If you’ve tried to buy a PS5, an Xbox or a TV recently, you may have found new stock difficult to get hold of. It’s down to a shortage of a particular component: the semiconductor chip.
The semiconductor is the foundation of technology as we know it today, helping to run everything from computers and smart phones to washing machines and cars.
This shortage started in consumer electronics and is now having a serious effect on the automotive industry. The question is, how serious is it?
How did this shortage happen?
For the semiconductor industry, the pandemic was two-pronged. On the one hand, demand for electronic goods spiked because more people needed to work and play from home. The launch of two new games consoles – the Playstation 5 and the Xbox Series X – only increased demand further.
At the same time, production was slowed due to partial lockdowns of the factories, and there was also a fire at one of the largest manufacturers of semiconductors for the automotive industry.
How is this impacting the automotive industry?
As car manufacturers are collectively one of the smaller clients of semiconductor makers, the automotive industry is essentially bottom of the list for new ones, with computing, phones and connected devices making up around 89% of revenue. However, on average each car has between 50 and 150 semiconductors, so the impact is massive.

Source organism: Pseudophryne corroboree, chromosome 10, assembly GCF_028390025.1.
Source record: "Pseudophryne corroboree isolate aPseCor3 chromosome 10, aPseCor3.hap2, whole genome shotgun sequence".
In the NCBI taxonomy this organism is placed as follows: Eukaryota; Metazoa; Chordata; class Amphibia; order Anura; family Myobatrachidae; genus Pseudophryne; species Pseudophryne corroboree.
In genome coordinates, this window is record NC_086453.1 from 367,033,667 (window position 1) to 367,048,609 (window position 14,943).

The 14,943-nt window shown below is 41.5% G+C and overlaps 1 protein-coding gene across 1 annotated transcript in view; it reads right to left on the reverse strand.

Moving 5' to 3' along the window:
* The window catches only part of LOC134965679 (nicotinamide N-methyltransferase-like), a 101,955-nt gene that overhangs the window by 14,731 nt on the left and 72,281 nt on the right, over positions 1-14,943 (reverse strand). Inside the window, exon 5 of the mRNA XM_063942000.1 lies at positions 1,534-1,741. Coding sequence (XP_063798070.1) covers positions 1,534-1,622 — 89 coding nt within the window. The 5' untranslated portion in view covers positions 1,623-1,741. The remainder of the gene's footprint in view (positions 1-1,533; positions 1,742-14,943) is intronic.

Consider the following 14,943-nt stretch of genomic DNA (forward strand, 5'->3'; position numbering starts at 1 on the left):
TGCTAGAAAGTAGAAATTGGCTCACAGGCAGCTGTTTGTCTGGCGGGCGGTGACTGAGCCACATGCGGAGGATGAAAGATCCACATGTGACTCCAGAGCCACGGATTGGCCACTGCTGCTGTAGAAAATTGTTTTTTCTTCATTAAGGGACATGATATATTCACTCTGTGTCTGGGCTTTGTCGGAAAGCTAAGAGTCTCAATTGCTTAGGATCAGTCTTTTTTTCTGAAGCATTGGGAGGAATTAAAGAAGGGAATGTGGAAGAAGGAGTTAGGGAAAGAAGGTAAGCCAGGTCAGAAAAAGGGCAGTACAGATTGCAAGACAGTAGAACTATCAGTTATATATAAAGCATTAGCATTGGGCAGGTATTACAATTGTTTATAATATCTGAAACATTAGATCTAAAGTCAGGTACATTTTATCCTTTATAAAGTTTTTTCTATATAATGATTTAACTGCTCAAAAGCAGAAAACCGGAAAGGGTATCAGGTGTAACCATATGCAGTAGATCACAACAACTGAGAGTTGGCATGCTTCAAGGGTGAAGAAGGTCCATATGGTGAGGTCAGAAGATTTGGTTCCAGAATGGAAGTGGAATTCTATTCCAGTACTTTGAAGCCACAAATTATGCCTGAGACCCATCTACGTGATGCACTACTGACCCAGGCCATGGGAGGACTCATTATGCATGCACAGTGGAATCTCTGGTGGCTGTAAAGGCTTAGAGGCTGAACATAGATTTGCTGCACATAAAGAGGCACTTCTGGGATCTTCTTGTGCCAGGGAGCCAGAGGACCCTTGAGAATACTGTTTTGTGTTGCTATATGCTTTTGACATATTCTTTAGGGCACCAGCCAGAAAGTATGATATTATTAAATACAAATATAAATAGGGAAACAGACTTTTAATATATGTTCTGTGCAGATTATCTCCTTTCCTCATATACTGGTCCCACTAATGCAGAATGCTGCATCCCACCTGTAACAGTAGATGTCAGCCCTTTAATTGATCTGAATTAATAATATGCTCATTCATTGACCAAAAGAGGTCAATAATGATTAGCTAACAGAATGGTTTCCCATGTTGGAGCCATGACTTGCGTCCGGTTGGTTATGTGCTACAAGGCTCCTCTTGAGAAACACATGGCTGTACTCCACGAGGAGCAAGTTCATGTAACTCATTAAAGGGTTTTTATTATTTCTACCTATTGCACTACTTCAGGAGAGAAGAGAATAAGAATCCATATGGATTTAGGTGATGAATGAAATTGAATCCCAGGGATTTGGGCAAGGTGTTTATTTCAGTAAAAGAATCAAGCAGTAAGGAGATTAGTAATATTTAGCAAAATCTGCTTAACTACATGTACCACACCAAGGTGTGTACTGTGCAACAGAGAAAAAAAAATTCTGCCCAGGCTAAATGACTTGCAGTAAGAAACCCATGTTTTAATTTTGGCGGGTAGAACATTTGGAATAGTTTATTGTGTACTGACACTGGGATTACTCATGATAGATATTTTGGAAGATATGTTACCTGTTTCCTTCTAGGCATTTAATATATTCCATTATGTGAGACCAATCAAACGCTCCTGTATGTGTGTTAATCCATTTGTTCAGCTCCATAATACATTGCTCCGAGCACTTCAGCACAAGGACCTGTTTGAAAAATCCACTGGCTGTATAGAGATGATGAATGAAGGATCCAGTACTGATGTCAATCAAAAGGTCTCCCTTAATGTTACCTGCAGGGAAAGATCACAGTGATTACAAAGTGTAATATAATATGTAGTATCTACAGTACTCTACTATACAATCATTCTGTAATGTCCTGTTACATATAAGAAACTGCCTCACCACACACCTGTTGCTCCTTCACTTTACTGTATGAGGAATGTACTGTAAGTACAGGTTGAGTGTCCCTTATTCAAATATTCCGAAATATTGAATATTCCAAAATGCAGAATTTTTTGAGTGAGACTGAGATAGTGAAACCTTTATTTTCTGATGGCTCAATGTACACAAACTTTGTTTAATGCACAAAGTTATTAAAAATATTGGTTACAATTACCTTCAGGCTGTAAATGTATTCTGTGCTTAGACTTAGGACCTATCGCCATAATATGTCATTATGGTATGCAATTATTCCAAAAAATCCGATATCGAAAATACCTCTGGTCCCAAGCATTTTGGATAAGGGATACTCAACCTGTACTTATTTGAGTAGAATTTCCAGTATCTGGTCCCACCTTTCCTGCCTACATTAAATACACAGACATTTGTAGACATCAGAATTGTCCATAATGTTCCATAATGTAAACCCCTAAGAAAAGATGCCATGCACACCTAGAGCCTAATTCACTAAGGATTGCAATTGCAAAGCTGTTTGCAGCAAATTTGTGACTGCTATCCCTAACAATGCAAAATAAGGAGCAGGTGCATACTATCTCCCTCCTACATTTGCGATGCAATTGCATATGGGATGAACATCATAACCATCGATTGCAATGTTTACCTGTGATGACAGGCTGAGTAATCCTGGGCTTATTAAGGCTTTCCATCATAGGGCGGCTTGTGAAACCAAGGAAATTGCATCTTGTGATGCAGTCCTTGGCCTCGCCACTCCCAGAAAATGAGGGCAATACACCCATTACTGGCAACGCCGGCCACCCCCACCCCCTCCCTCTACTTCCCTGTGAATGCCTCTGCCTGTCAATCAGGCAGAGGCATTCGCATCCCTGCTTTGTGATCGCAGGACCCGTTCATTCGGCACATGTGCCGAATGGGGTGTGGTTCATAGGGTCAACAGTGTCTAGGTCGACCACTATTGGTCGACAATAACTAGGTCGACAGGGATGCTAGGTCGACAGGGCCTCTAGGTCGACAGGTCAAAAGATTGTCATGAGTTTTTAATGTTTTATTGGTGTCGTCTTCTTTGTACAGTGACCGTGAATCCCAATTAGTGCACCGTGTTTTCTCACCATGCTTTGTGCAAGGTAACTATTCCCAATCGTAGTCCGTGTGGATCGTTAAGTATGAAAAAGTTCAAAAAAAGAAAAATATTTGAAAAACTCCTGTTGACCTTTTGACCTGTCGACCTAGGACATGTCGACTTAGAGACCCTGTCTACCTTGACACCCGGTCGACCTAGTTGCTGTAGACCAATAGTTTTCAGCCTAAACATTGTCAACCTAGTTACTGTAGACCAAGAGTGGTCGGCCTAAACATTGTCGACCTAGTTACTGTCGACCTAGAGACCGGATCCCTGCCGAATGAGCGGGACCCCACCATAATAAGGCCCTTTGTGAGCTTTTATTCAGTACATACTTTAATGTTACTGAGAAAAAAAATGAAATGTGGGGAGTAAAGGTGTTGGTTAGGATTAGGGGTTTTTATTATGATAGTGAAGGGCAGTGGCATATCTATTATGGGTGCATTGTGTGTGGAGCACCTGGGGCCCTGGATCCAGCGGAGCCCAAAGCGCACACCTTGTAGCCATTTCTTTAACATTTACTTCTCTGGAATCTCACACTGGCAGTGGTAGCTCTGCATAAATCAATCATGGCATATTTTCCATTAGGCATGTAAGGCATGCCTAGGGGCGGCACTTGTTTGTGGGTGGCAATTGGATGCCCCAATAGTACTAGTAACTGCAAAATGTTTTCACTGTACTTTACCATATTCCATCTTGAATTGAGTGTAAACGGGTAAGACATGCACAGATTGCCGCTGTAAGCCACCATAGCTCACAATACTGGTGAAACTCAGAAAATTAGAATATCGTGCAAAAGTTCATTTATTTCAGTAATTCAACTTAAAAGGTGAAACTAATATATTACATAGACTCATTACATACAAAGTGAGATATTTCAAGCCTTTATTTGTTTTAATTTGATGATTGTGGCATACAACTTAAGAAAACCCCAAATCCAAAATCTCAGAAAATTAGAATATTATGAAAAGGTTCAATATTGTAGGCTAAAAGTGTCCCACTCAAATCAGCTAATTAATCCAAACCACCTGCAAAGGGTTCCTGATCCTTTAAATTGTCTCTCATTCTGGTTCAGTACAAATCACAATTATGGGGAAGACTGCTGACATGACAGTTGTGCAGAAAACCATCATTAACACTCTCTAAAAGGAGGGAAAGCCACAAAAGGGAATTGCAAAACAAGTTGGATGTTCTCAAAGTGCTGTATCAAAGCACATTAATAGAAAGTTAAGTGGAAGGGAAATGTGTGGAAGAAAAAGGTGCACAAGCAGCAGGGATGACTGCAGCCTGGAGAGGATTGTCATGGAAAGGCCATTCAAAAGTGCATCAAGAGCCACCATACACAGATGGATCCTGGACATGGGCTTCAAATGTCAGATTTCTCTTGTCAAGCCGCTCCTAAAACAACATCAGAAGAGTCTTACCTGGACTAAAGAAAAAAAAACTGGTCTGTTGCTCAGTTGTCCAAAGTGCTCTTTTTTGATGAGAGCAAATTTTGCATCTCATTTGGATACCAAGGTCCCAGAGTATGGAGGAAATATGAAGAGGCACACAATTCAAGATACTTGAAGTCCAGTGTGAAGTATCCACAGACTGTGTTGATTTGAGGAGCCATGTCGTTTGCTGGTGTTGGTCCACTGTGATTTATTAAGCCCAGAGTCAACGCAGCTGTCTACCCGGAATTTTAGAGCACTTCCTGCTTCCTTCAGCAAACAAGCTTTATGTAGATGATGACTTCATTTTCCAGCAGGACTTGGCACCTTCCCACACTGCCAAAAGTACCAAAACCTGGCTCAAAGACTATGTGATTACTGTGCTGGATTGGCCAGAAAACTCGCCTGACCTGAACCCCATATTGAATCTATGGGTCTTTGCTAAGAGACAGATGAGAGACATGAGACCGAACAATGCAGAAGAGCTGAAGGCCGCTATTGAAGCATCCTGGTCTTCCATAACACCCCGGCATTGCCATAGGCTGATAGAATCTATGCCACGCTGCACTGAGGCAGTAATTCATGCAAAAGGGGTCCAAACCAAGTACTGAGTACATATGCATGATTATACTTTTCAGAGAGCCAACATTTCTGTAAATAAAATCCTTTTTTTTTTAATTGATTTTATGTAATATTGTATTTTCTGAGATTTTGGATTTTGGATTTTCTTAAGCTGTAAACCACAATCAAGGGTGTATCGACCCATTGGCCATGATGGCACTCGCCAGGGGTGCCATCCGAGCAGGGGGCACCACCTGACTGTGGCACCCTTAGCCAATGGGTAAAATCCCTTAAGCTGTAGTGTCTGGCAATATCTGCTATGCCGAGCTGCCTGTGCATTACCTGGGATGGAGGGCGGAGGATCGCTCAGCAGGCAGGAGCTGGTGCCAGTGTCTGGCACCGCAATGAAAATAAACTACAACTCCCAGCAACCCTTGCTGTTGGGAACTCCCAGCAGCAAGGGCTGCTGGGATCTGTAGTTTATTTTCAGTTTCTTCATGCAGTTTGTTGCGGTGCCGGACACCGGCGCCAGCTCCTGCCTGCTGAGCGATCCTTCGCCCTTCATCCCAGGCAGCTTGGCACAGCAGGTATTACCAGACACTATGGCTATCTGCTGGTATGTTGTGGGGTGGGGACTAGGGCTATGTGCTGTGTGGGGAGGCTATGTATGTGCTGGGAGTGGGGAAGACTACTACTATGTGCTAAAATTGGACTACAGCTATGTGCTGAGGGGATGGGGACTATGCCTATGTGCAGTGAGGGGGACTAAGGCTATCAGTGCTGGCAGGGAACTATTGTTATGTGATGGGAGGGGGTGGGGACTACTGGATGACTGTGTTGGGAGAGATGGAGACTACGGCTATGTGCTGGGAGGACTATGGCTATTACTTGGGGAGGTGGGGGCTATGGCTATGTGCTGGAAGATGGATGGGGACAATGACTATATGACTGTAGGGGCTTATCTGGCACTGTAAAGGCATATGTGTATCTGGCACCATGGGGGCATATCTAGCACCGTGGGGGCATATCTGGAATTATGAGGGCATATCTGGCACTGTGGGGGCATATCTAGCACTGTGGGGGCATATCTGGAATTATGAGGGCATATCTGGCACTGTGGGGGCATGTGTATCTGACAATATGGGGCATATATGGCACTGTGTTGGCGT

Many car firms have put out statements, with VW saying that they’re in “crisis mode”, and Ford admitting that it will produce 1.1 million fewer vehicles this year than it had expected. The Stellantis group (Citroën, Peugeot, Jeep and Chrysler) have begun replacing digital parts with analogue ones in their less popular models.
Goldman Sachs analysts have said that the reduced supply of semiconductors could boost prices by 1–3%. New car prices have already seen an increase in the US, with the average price 8.4% higher than a year ago.
When will it be resolved?
There’s no way to know for sure. Experts expect disruption to continue into late this year, with some predicting that games consoles will recover in early 2022 and other industries falling in line after that.
Cisco CEO Chuck Robbins said, “We think we’ve got another six months to get through the short-term. The providers are building out more capacity. And that’ll get better and better over the next 12 to 18 months.”